It all starts innocently enough- customers have started reviewing you online, and you praise your staff for providing such positive experiences that customers are willing to share them. You even think to yourself: wow, this will be a great way to build word-of-mouth business. Theoretically, you’re right. The problem comes when you get your first negative review.
Bad reviews happen. Every business owner knows that sooner or later, a customer/client/patient will have a gripe with them. It doesn’t matter if you think the problem they had is valid, or if you think they’re not giving your business a fair shake. What matters is that they’re provided some inherently powerful platforms to share their negative opinion, and that negative stance toward your business may very well steer potential customers away from you.
Yelp, one of the most prominent review platforms for local businesses, can be your worst nightmare or your best friend in the realm of online reputation. Yelp’s huge user base and high ranking within local business search results makes it a noteworthy tool to capture the attention of people searching for your services. They employ rich snippets on their review pages as well -those nifty star ratings that show up under websites within Google searches- which makes it even more likely that the savvy internet searcher will click through to the listings… or steer clear if they notice your rating is low.
Because Yelp is so powerful and holds a certain amount of clout with those reading the reviews, it needs to be high on your radar when soliciting positive reviews. The big three we focus on are Google, Yelp, and Facebook reviews- since Google and Facebook tie their reviews to an account, it tends to keeps the reviewer much more positive. Yelp, however, will allow people to sign up, leave a bad review, and never use their platform again. Inevitably, those negative reviews stay visible within their system- more alarmingly, once you receive a negative review, you’re likely to be placed on a sales call list by Yelp’d headquarters. Their sales staff will call daily, imply that they can help you restore your reputation or eliminate the negative review, but only AFTER you sign up for a business account and advertising. This is a fatal mistake, and a waste of advertising & marketing budget.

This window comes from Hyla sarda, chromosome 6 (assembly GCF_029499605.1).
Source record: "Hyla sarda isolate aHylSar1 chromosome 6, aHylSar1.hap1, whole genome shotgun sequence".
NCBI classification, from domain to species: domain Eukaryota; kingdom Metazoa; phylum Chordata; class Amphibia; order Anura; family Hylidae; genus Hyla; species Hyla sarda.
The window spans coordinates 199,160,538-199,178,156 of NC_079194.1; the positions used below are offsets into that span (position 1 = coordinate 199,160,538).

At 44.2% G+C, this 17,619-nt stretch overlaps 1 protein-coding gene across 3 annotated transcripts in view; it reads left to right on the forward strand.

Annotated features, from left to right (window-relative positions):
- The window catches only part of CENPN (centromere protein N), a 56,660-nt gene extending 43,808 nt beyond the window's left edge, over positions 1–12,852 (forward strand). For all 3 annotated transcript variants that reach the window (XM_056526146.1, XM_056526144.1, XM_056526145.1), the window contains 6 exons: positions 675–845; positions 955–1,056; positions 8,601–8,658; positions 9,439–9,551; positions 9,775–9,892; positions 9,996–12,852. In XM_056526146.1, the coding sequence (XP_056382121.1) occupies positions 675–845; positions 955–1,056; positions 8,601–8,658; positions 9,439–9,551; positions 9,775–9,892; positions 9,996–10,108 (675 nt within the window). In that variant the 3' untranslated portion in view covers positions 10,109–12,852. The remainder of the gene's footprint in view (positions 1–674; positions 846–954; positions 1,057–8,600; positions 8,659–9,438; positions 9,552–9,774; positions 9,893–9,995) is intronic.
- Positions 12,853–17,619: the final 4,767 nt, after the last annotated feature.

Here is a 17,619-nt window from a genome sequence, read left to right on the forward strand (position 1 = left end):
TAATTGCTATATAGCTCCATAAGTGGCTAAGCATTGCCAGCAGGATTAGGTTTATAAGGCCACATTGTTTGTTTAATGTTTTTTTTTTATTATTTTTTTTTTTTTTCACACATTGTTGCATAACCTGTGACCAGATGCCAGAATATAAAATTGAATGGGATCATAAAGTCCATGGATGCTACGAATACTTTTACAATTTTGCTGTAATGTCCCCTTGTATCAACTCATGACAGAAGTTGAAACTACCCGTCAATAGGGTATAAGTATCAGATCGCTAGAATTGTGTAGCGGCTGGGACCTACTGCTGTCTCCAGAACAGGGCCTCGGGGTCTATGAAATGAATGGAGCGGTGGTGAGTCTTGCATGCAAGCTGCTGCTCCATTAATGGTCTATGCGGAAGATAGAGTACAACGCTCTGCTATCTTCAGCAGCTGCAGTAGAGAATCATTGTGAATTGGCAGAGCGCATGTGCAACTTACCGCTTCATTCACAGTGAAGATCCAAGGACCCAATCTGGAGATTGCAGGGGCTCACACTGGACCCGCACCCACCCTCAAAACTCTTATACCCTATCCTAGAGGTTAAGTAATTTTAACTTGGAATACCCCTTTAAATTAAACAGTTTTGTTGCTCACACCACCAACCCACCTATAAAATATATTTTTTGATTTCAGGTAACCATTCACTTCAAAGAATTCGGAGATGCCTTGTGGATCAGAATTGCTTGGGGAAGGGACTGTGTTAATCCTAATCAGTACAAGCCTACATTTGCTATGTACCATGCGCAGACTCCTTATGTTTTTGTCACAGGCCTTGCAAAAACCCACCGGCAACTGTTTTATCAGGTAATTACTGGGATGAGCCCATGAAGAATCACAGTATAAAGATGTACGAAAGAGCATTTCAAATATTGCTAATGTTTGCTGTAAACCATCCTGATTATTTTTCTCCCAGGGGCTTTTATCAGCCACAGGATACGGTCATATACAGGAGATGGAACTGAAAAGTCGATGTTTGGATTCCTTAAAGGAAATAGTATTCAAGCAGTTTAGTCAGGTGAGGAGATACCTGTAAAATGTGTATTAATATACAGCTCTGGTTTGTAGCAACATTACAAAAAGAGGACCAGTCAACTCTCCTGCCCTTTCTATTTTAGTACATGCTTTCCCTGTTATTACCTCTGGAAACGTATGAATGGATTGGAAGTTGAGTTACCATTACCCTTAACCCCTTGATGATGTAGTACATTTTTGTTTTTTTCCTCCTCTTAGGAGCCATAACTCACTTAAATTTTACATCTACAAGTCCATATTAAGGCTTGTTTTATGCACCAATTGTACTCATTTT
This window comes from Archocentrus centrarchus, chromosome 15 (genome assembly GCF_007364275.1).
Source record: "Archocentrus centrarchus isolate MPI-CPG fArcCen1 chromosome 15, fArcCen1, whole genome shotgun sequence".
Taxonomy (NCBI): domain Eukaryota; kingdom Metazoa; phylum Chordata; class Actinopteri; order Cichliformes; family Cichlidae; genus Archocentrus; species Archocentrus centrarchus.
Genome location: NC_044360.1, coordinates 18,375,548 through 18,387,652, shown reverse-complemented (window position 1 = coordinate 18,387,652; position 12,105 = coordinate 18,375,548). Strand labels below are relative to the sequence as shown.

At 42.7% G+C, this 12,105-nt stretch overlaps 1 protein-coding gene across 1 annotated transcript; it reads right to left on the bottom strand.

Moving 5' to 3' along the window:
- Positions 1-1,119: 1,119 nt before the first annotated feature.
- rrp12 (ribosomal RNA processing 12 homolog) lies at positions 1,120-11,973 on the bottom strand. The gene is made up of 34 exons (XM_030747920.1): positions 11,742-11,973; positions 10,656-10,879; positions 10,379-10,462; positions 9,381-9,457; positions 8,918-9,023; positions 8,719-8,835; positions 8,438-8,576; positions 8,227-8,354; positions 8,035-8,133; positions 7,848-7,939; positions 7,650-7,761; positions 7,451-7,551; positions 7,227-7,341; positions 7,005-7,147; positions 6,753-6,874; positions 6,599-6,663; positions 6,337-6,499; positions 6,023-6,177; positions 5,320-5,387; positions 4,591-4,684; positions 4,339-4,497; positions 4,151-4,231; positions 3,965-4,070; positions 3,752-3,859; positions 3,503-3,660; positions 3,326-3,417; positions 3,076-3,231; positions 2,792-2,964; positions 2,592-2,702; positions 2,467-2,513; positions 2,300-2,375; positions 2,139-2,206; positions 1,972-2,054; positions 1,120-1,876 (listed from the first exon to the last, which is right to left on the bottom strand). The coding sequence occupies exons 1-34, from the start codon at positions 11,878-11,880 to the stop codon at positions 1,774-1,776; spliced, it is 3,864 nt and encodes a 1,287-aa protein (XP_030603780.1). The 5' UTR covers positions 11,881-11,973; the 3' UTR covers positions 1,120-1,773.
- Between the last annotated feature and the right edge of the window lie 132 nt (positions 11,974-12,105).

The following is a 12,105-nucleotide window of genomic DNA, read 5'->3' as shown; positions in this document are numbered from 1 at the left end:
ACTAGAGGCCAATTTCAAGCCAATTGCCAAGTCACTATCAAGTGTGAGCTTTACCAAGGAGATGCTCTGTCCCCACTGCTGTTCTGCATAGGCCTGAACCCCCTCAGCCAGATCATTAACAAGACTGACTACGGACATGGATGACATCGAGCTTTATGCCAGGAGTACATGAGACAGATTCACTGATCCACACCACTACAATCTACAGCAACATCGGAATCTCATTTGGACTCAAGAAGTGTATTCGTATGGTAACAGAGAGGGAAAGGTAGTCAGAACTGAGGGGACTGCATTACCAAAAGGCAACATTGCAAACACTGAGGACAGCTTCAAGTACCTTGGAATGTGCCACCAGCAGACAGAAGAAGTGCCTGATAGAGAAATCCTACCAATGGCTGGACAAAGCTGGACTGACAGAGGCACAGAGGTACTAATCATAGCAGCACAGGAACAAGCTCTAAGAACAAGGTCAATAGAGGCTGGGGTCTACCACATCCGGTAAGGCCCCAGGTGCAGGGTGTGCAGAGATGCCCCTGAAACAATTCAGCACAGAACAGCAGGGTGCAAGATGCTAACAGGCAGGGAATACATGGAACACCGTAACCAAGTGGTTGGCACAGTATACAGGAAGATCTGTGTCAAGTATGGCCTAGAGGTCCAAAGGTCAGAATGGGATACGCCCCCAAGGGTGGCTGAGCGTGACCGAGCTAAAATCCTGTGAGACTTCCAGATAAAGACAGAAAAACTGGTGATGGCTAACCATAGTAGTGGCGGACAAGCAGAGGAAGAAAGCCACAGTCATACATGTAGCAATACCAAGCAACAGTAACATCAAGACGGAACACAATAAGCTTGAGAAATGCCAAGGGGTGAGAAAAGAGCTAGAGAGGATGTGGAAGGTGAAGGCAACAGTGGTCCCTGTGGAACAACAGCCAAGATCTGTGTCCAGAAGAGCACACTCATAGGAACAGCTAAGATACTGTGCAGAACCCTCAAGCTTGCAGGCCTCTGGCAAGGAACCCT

The most frequent scenarios we see are:
A) A company listed on Yelp wants to update their information (hours, phone, address, services, pics). They need to sign up for a free business account in order to do that. Once they activate their account by verifying the phone number with an automated call from Yelp, they’re placed into a sales funnel wherein Yelp calls them daily to try to sell them on pricey advertising on their local listing. If they refuse the advertising or otherwise tell Yelp they don’t need them, Yelp will warn them about how they’re leaving themselves open to negative reviews by not actively managing their profile through Yelp’s paid service (which, btw, is not necessary to actively manage your business/reviews within Yelp). Within a few weeks, a negative review will appear- usually one difficult to trace back to a customer. The company silently kicks itself for not taking up Yelp on their offer, and sign up for services- only to find out that they’re still going to have to offset the negative review with positive reviews. So, basically, doing the same thing they could have done for free, while paying Yelp to run an ad for their services within the Yelp platform.
B) A company gets a negative review. Yelp flags the listing as a potential prospect. They hound the company and imply that they can help them restore their reputation, if only they sign up for a paid business account. The owner/manager signs up, thinking Yelp will remove the negative review. Not only does Yelp not remove the negative review, they say you’ll just have to offset the bad review with good ones- but oh, btw, you’re not supposed to encourage clients/customers/patients to review you on Yelp. And you certainly can’t have friends/family/staff leave reviews- even if you could, they’d get filtered.